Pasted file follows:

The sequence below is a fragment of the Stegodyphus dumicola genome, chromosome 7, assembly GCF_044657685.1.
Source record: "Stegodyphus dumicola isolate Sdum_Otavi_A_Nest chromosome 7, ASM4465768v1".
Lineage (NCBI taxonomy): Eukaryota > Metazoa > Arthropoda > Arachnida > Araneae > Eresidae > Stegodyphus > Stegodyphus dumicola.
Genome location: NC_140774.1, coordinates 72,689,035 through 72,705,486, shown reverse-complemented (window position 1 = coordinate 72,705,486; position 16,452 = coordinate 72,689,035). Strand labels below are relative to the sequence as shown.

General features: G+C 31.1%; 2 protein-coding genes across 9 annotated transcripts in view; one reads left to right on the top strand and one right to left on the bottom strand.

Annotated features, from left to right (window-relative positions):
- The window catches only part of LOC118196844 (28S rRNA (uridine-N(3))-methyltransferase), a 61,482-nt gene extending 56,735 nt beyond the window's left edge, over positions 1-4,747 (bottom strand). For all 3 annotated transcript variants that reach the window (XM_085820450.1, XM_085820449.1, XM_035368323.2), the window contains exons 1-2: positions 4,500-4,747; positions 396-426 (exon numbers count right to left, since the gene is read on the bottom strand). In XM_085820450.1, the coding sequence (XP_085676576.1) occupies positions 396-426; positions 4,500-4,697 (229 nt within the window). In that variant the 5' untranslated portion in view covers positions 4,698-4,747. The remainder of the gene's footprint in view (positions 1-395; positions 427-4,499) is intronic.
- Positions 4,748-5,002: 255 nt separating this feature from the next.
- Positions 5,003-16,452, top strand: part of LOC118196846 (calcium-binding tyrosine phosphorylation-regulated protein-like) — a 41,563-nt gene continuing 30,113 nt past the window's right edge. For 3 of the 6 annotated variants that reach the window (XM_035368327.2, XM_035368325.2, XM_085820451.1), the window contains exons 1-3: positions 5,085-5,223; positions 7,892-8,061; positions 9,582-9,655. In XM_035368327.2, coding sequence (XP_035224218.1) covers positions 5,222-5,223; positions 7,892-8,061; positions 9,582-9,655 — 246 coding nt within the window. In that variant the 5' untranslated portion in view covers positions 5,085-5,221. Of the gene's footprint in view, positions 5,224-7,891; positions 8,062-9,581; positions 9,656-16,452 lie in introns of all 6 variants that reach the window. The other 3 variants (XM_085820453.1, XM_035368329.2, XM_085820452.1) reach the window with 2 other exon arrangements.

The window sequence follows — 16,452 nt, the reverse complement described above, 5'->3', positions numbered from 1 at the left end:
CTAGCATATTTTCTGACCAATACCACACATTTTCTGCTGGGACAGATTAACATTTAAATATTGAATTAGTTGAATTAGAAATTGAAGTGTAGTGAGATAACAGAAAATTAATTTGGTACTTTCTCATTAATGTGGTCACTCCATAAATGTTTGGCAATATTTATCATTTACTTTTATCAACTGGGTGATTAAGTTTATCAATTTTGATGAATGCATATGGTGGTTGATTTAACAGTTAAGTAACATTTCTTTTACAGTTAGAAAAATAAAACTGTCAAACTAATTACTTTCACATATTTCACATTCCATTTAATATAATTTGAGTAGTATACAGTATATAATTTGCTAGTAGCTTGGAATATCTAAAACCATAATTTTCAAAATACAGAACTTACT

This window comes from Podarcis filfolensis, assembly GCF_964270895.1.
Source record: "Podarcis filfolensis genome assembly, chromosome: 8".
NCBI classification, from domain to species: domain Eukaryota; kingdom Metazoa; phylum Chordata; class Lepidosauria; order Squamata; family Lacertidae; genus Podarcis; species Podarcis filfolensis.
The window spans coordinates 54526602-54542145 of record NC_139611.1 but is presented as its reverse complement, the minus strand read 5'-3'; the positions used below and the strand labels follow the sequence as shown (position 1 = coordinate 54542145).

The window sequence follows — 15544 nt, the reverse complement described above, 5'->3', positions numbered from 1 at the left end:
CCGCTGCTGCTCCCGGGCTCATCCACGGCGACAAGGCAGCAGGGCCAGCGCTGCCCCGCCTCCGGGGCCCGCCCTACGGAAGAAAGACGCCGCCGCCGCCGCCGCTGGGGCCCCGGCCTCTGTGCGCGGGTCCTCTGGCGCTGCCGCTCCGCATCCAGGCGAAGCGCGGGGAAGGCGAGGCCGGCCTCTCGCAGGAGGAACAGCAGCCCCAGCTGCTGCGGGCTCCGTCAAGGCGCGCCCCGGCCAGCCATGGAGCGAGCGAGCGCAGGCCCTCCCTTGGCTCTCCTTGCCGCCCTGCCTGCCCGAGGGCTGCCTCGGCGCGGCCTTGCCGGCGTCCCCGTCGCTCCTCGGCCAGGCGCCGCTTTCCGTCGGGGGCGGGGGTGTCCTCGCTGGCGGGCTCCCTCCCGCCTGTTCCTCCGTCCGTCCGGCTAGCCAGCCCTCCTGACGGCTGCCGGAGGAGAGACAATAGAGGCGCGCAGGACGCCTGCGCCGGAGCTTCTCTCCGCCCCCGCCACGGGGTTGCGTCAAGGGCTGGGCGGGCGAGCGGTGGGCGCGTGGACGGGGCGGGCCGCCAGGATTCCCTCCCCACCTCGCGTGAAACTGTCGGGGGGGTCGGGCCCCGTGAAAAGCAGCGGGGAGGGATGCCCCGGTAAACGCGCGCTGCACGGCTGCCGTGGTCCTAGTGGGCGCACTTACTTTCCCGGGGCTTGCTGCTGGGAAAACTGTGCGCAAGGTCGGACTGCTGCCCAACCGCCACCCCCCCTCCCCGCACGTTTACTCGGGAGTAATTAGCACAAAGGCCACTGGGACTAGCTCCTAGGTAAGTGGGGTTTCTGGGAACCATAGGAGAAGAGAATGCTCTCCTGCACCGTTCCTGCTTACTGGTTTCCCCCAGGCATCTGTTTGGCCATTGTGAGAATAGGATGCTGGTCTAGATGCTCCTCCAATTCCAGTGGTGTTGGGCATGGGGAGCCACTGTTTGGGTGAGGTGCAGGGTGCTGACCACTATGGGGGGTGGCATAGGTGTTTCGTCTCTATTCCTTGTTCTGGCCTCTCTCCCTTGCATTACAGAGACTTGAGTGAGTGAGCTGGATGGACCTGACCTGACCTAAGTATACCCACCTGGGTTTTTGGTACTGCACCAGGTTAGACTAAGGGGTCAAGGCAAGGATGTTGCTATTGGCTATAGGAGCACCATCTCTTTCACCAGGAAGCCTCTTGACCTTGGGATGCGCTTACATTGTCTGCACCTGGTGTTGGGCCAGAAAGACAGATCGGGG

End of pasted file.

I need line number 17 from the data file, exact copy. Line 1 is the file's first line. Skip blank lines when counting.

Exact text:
CCGCTGCTGCTCCCGGGCTCATCCACGGCGACAAGGCAGCAGGGCCAGCGCTGCCCCGCCTCCGGGGCCCGCCCTACGGAAGAAAGACGCCGCCGCCGCCGCCGCTGGGGCCCCGGCCTCTGTGCGCGGGTCCTCTGGCGCTGCCGCTCCGCATCCAGGCGAAGCGCGGGGAAGGCGAGGCCGGCCTCTCGCAGGAGGAACAGCAGCCCCAGCTGCTGCGGGCTCCGTCAAGGCGCGCCCCGGCCAGCCATGGAGCGAGCGAGCGCAGGCCCTCCCTTGGCTCTCCTTGCCGCCCTGCCTGCCCGAGGGCTGCCTCGGCGCGGCCTTGCCGGCGTCCCCGTCGCTCCTCGGCCAGGCGCCGCTTTCCGTCGGGGGCGGGGGTGTCCTCGCTGGCGGGCTCCCTCCCGCCTGTTCCTCCGTCCGTCCGGCTAGCCAGCCCTCCTGACGGCTGCCGGAGGAGAGACAATAGAGGCGCGCAGGACGCCTGCGCCGGAGCTTCTCTCCGCCCCCGCCACGGGGTTGCGTCAAGGGCTGGGCGGGCGAGCGGTGGGCGCGTGGACGGGGCGGGCCGCCAGGATTCCCTCCCCACCTCGCGTGAAACTGTCGGGGGGGTCGGGCCCCGTGAAAAGCAGCGGGGAGGGATGCCCCGGTAAACGCGCGCTGCACGGCTGCCGTGGTCCTAGTGGGCGCACTTACTTTCCCGGGGCTTGCTGCTGGGAAAACTGTGCGCAAGGTCGGACTGCTGCCCAACCGCCACCCCCCCTCCCCGCACGTTTACTCGGGAGTAATTAGCACAAAGGCCACTGGGACTAGCTCCTAGGTAAGTGGGGTTTCTGGGAACCATAGGAGAAGAGAATGCTCTCCTGCACCGTTCCTGCTTACTGGTTTCCCCCAGGCATCTGTTTGGCCATTGTGAGAATAGGATGCTGGTCTAGATGCTCCTCCAATTCCAGTGGTGTTGGGCATGGGGAGCCACTGTTTGGGTGAGGTGCAGGGTGCTGACCACTATGGGGGGTGGCATAGGTGTTTCGTCTCTATTCCTTGTTCTGGCCTCTCTCCCTTGCATTACAGAGACTTGAGTGAGTGAGCTGGATGGACCTGACCTGACCTAAGTATACCCACCTGGGTTTTTGGTACTGCACCAGGTTAGACTAAGGGGTCAAGGCAAGGATGTTGCTATTGGCTATAGGAGCACCATCTCTTTCACCAGGAAGCCTCTTGACCTTGGGATGCGCTTACATTGTCTGCACCTGGTGTTGGGCCAGAAAGACAGATCGGGG